Where Is the Scorpius Star Constellation?

There are a couple of reasons that make Scorpius easier to see than other zodiac constellations. One of them is due to its positioning in the sky. It is situated in the Southern Hemisphere’s third quadrant (SQ3), which is close to the centre of the Milky Way. If you already know how to find the Milky Way, you are almost certain to know where to look for the Scorpius constellation.

To be more accurate, it can be seen between latitudes of +40 and -90 degrees. It is the 33rd largest constellation in the sky and covers almost 500 square degrees. You could always make the occasion even better by naming a star after someone special!

When Is the Scorpius Constellation Visible from the UK?

Its convenient location and size both make Scorpius easier to find than other star constellations. But there is another reason why Scorpius will not cause you too many stargazing headaches. If you were paying attention above, then you already know the reason. It includes some exceptionally bright stars that make parts of the constellation stand out.

All of this information is useless unless you know the best time to see Scorpius from the UK. It is most visible in July around 9pm. So, grab your camping gear and get away from urban light pollution for a summer evening of stargazing with friends. You could always make the occasion even better by naming a star after someone special!

Distance to Scorpius Constellation from Earth?

Newbie stargazers can be forgiven for thinking there is an answer to this question. The reason why there is no specific answer to the distance to the Scorpius constellation from the Earth is because the constellation is not all in the same place. Because it is made up of many stars, there are multiple answers to this question. Some of the stars will be much closer to us than others. Some stars even have a greater distance between each other than they do to Earth.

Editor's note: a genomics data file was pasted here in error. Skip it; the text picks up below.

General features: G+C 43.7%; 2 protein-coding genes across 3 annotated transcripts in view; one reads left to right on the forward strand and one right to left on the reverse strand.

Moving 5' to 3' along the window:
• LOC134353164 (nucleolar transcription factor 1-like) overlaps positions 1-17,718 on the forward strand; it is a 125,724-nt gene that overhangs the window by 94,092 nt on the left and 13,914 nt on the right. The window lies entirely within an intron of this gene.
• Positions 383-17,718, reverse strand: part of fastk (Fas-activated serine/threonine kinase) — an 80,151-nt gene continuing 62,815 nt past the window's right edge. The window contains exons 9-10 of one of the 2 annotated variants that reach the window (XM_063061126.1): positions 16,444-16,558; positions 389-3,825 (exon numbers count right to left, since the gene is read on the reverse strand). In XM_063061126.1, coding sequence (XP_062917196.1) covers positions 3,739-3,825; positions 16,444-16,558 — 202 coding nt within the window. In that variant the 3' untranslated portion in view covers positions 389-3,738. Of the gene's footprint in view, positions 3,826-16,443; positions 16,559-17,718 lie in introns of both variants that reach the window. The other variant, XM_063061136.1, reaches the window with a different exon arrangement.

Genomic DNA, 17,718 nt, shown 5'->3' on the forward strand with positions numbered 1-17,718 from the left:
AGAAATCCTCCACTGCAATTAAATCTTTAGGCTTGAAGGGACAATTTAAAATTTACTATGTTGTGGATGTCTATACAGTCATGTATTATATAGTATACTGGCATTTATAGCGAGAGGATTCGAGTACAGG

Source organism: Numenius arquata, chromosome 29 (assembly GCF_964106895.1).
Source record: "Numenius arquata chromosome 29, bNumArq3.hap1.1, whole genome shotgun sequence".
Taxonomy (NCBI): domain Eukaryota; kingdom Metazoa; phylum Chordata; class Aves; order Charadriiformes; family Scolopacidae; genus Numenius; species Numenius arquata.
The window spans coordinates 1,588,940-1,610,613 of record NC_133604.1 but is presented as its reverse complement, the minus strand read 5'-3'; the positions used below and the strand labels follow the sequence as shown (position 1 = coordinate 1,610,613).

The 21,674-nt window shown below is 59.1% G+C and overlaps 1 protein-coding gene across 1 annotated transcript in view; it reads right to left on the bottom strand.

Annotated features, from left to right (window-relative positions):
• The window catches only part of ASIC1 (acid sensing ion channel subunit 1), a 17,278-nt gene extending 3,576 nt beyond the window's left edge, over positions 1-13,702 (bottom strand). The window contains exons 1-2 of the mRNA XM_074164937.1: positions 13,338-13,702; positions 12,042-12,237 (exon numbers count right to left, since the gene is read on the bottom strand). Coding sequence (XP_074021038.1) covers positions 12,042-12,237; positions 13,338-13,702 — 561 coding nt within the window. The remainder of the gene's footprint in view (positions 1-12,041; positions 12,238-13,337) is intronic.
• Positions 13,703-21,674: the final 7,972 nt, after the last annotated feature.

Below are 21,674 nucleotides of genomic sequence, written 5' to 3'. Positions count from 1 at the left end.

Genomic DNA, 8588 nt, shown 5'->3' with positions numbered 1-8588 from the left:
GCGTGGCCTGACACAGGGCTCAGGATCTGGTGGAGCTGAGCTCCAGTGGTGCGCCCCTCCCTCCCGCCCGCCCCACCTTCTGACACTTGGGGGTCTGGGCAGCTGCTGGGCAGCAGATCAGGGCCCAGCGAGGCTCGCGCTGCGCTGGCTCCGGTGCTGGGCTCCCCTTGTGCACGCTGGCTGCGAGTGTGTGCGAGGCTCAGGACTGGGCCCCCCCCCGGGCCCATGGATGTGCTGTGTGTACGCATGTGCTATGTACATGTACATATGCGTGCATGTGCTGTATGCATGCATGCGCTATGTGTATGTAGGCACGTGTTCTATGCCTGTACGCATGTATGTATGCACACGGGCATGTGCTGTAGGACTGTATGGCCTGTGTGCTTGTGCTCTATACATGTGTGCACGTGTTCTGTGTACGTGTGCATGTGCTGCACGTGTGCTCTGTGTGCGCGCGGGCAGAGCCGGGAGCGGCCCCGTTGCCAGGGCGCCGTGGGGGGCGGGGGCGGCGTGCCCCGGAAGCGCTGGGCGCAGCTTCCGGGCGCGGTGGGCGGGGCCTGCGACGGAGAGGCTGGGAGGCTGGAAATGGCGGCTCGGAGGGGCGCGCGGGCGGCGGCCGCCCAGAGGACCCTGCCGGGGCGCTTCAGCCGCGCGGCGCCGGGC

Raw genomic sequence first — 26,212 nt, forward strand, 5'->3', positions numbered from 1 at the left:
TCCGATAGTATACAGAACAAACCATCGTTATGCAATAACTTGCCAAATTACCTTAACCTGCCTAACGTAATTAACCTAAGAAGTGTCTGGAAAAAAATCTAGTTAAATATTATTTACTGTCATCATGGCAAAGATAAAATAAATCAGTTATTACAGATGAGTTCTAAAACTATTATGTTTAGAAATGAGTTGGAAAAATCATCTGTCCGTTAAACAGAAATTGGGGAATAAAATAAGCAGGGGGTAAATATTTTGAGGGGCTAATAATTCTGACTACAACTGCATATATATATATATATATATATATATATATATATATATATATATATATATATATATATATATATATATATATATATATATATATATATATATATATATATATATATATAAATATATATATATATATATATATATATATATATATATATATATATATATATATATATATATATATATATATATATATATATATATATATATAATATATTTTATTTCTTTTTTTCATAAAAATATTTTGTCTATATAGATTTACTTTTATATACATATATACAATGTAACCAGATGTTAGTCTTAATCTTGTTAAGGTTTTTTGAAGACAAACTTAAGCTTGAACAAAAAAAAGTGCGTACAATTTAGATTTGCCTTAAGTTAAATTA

Similarly, just because a star is bright does not necessarily mean it is closer to us. The famously bright Antares star is approximately 550 light years away from our solar system!

Three Little-Known Facts About the Scorpius Constellation

Didn’t find what you were looking for? Maybe the bonus facts about Scorpius below will help you understand the Scorpius constellation even more:

  • In the Greek myth after Orion was killed, Zeus placed him in the Sky. Orion can be seen in the winter month of January. So, the tale goes that Orion hunts the skies in the winter but flees when the Scorpius constellation turns up in the summer months.
  • Older descriptions of constellations from Babylonian times did not include the creature’s claws within the constellation. Instead, those claws were in the Libra constellation, known as the claws of the scorpion.
  • Other cultures do not connect Scorpius with a scorpion at all. It has also been known to resemble a fishhook, a swan and even a coconut tree. Most of these alternative images come from Asian cultures.

Whether you see a scorpion, tree or something else, looking for constellations and stars is always excellent fun! Star Name Registry!